Broaching primarily used to cut square cornered internal keyways. The specific broach, bushing and guide are used for each given keyway cross-section, which makes this process more expensive than most of the alternatives. However, it can produce the most accurate keyway out of all the processes. There are three main steps in broaching a keyway: First, the workpiece is set on the arbor press and the bushing is placed in the opening of the workpiece. Next, the broach is inserted and pushed through, cutting the keyway. Finally, shims are placed between the bushing and the broach to achieve the correct depth necessary for the key.[6]

Keyseater[edit]

A keyseater and a sample of various shapes that can be cut
Modern keyseating machine

Keyseaters, also known as keyseating machines and keyway cutters, are specialized machines designed to cut keyways. They are very similar to vertical shapers; the difference is that the cutting tool on a keyseater enters the workpiece from the bottom and cuts on the down-stroke, while the tool on a shaper enters the workpiece from the top and cuts downward. Another difference is a keyseater has a guiding system above the workpiece to minimize deflection, which results in a closer tolerance cut. The process starts by clamping the workpiece to the table with a fixture or vise. The workpiece is properly located and then the reciprocating arm is started. Some models have a stationary table so the cutter is fed horizontally into the workpiece, while others have a movable table that feeds the workpiece into a fixed cutter. These machines can cut other straight sided features other than keyways (see the picture). They can also produce blind slots, which are slots that do not extend through the whole workpiece.[7][8]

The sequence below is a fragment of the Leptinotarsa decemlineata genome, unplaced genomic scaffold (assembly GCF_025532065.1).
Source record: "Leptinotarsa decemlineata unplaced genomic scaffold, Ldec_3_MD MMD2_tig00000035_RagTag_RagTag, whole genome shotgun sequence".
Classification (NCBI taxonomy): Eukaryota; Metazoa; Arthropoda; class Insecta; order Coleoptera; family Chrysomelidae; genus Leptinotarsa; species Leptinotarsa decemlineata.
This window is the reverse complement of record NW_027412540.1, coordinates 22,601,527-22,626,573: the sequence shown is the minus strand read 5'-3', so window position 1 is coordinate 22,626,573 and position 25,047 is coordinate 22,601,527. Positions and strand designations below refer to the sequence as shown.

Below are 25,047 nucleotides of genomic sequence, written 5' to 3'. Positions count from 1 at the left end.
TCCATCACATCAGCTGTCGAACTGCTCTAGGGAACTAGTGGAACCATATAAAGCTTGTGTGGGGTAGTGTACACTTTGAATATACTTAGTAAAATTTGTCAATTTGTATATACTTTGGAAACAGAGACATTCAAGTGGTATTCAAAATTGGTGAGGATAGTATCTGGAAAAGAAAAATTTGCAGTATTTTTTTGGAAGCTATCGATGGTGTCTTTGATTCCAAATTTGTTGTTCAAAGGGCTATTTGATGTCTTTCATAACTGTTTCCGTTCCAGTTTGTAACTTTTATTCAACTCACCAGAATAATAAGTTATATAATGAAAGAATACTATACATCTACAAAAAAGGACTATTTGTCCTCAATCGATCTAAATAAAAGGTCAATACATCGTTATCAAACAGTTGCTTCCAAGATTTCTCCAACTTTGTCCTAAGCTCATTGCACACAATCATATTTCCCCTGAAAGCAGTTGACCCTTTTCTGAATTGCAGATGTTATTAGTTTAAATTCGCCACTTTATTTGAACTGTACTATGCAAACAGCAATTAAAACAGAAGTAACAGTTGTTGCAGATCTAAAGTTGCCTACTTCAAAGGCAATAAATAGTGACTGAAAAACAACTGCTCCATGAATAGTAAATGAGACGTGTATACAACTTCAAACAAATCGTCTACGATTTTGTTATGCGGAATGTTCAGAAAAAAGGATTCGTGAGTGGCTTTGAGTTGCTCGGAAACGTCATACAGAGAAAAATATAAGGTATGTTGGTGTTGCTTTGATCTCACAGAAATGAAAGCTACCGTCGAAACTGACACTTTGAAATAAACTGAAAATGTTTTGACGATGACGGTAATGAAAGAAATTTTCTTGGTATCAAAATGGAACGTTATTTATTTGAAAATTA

Milling[edit]